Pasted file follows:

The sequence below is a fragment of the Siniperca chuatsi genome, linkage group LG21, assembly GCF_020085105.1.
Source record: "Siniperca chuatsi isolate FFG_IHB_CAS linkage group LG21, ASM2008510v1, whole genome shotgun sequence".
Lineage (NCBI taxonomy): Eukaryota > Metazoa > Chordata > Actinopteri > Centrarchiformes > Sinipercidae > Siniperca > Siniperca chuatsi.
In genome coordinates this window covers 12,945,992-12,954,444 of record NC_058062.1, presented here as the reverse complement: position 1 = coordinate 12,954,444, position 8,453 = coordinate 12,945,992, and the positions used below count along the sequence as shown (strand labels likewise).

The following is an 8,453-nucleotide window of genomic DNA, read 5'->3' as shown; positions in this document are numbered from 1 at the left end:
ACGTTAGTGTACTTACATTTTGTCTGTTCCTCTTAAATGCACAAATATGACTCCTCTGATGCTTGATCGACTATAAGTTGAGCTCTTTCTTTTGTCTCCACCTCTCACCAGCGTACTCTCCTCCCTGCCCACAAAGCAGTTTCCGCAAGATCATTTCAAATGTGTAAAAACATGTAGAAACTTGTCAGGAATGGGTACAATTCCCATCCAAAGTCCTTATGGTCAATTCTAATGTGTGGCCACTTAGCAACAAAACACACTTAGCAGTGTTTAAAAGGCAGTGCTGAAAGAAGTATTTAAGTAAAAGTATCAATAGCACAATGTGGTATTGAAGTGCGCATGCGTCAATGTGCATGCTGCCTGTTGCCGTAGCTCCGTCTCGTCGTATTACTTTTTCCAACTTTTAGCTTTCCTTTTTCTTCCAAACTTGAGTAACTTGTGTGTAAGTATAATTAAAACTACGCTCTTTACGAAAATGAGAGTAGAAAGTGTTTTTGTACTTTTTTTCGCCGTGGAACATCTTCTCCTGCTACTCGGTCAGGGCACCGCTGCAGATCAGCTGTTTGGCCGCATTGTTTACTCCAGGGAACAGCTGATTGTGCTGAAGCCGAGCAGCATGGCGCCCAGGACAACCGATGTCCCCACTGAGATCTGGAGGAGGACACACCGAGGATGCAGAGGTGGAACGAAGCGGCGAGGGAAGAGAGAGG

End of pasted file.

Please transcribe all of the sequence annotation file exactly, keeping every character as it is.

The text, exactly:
The sequence below is a fragment of the Siniperca chuatsi genome, linkage group LG21, assembly GCF_020085105.1.
Source record: "Siniperca chuatsi isolate FFG_IHB_CAS linkage group LG21, ASM2008510v1, whole genome shotgun sequence".
Lineage (NCBI taxonomy): Eukaryota > Metazoa > Chordata > Actinopteri > Centrarchiformes > Sinipercidae > Siniperca > Siniperca chuatsi.
In genome coordinates this window covers 12,945,992-12,954,444 of record NC_058062.1, presented here as the reverse complement: position 1 = coordinate 12,954,444, position 8,453 = coordinate 12,945,992, and the positions used below count along the sequence as shown (strand labels likewise).

The following is an 8,453-nucleotide window of genomic DNA, read 5'->3' as shown; positions in this document are numbered from 1 at the left end:
ACGTTAGTGTACTTACATTTTGTCTGTTCCTCTTAAATGCACAAATATGACTCCTCTGATGCTTGATCGACTATAAGTTGAGCTCTTTCTTTTGTCTCCACCTCTCACCAGCGTACTCTCCTCCCTGCCCACAAAGCAGTTTCCGCAAGATCATTTCAAATGTGTAAAAACATGTAGAAACTTGTCAGGAATGGGTACAATTCCCATCCAAAGTCCTTATGGTCAATTCTAATGTGTGGCCACTTAGCAACAAAACACACTTAGCAGTGTTTAAAAGGCAGTGCTGAAAGAAGTATTTAAGTAAAAGTATCAATAGCACAATGTGGTATTGAAGTGCGCATGCGTCAATGTGCATGCTGCCTGTTGCCGTAGCTCCGTCTCGTCGTATTACTTTTTCCAACTTTTAGCTTTCCTTTTTCTTCCAAACTTGAGTAACTTGTGTGTAAGTATAATTAAAACTACGCTCTTTACGAAAATGAGAGTAGAAAGTGTTTTTGTACTTTTTTTCGCCGTGGAACATCTTCTCCTGCTACTCGGTCAGGGCACCGCTGCAGATCAGCTGTTTGGCCGCATTGTTTACTCCAGGGAACAGCTGATTGTGCTGAAGCCGAGCAGCATGGCGCCCAGGACAACCGATGTCCCCACTGAGATCTGGAGGAGGACACACCGAGGATGCAGAGGTGGAACGAAGCGGCGAGGGAAGAGAGAGG